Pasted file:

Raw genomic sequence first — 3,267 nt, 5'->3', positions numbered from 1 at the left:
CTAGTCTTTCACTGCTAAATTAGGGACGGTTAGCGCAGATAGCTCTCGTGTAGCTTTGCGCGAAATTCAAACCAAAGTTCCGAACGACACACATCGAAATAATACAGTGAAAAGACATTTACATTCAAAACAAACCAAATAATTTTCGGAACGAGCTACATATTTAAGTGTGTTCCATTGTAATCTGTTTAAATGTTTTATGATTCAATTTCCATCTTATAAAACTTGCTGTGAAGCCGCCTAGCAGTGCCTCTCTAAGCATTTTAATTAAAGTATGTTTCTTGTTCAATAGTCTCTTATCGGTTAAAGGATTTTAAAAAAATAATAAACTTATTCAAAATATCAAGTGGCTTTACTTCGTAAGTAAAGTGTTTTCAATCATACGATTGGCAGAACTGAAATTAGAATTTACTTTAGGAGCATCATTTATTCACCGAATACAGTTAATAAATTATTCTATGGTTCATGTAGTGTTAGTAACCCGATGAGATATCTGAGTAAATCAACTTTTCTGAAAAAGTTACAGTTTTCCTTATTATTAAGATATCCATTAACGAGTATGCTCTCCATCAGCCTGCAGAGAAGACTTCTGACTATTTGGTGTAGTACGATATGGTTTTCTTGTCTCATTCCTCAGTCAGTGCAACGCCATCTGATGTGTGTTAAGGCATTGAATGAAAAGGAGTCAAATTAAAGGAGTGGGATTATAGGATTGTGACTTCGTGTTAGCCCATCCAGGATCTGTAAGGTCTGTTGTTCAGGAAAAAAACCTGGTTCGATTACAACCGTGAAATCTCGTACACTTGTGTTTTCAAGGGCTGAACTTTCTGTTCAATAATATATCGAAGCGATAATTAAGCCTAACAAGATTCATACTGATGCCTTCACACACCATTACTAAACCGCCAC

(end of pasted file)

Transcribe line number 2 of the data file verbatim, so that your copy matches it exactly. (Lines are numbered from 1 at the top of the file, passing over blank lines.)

CTAGTCTTTCACTGCTAAATTAGGGACGGTTAGCGCAGATAGCTCTCGTGTAGCTTTGCGCGAAATTCAAACCAAAGTTCCGAACGACACACATCGAAATAATACAGTGAAAAGACATTTACATTCAAAACAAACCAAATAATTTTCGGAACGAGCTACATATTTAAGTGTGTTCCATTGTAATCTGTTTAAATGTTTTATGATTCAATTTCCATCTTATAAAACTTGCTGTGAAGCCGCCTAGCAGTGCCTCTCTAAGCATTTTAATTAAAGTATGTTTCTTGTTCAATAGTCTCTTATCGGTTAAAGGATTTTAAAAAAATAATAAACTTATTCAAAATATCAAGTGGCTTTACTTCGTAAGTAAAGTGTTTTCAATCATACGATTGGCAGAACTGAAATTAGAATTTACTTTAGGAGCATCATTTATTCACCGAATACAGTTAATAAATTATTCTATGGTTCATGTAGTGTTAGTAACCCGATGAGATATCTGAGTAAATCAACTTTTCTGAAAAAGTTACAGTTTTCCTTATTATTAAGATATCCATTAACGAGTATGCTCTCCATCAGCCTGCAGAGAAGACTTCTGACTATTTGGTGTAGTACGATATGGTTTTCTTGTCTCATTCCTCAGTCAGTGCAACGCCATCTGATGTGTGTTAAGGCATTGAATGAAAAGGAGTCAAATTAAAGGAGTGGGATTATAGGATTGTGACTTCGTGTTAGCCCATCCAGGATCTGTAAGGTCTGTTGTTCAGGAAAAAAACCTGGTTCGATTACAACCGTGAAATCTCGTACACTTGTGTTTTCAAGGGCTGAACTTTCTGTTCAATAATATATCGAAGCGATAATTAAGCCTAACAAGATTCATACTGATGCCTTCACACACCATTACTAAACCGCCAC